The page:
NCEER-93-0017 | 9/30/1993 | 68 pages |$10
TOC: The table of contents is provided.
Keywords: Postearthquake Investigations, Lifelines, Reinforced Concrete Buildings, Guam Earthquake, August 8, 1993, Seismicity, Economic Impact, Local Soil Conditions, Ground Effects, Liquefaction, Structural Damage, Port Facilities, and Losses.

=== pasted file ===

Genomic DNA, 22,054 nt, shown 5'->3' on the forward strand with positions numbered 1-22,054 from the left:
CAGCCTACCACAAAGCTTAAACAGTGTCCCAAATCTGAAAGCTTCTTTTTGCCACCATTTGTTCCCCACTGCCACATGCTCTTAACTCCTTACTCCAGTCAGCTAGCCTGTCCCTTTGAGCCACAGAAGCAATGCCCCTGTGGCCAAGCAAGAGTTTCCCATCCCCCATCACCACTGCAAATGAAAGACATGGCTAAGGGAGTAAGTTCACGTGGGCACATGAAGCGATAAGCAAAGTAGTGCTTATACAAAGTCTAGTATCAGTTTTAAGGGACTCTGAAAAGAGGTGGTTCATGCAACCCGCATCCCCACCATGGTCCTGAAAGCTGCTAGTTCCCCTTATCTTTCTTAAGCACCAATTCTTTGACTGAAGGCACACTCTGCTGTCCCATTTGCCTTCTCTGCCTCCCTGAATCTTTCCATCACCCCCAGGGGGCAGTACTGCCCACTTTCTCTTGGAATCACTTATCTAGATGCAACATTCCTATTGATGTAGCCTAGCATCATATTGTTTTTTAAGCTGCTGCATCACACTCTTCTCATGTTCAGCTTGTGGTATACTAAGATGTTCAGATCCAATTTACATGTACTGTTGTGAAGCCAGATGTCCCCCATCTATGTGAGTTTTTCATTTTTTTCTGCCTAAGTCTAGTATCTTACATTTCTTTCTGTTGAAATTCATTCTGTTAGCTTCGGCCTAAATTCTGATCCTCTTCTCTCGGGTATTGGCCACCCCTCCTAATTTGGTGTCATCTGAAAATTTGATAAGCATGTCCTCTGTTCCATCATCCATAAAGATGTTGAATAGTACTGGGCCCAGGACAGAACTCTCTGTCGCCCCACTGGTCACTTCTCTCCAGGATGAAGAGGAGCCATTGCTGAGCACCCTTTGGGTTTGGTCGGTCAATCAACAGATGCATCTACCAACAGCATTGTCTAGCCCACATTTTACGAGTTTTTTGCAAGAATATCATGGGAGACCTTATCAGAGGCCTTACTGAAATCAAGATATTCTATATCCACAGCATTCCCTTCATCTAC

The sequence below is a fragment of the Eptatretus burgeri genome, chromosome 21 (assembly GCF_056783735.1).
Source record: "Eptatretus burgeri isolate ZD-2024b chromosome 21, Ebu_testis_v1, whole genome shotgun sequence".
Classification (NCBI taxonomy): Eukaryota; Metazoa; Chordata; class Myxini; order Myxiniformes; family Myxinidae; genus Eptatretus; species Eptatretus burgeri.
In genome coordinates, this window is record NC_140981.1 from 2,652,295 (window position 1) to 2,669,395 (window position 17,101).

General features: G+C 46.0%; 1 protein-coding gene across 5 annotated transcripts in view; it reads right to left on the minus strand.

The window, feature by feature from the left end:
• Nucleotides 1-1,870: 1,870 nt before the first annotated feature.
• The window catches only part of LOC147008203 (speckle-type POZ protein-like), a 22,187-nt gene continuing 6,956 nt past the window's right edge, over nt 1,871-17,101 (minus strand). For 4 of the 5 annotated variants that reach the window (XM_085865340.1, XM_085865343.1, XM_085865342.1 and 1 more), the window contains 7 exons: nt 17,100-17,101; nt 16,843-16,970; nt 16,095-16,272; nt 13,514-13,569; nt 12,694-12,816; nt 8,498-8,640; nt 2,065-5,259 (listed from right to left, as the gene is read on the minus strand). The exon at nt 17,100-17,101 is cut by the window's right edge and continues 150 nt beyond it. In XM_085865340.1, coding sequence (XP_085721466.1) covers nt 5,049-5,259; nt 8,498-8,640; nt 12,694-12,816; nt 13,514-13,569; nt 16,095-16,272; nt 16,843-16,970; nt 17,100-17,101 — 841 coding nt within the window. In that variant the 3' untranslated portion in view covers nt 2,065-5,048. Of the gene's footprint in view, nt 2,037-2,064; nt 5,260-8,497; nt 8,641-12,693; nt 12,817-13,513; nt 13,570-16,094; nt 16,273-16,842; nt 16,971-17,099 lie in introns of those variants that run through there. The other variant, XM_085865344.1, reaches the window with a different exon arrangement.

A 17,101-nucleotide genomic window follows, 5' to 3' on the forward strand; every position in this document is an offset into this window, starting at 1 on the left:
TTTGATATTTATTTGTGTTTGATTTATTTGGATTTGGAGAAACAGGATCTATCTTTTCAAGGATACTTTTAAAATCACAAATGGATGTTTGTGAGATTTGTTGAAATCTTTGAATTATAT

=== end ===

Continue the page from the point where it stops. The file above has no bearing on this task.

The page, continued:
Abstract: A magnitude 8.0 earthquake occurred 30 kilometers off the southern coast of the pacific island of Guam on Sunday, August 8, 1993. Moderate damage to structures and lifelines occurred throughout the island. Injuries were generally minor and there were no fatalities. Nearly all building structures on the island are constructed of reinforced concrete or masonry. High-rise hotels suffered the greatest effects from the earthquake. Of some two dozen high-rise structures, two or three suffered structural damage severe enough to justify demolition. Effects to lifelines on the island ranged from minor in communications systems, to moderate in electric power, water and transportation systems, and severe in the commercial port facility. The earthquake is expected to have a long term impact on the island's economy by diminished flow of material through the port, and reduced tourism. This report briefly discusses the island's tectonic setting and seismicity, and then describes the ground failure, damage to structures and damage to lifelines caused by the earthquake.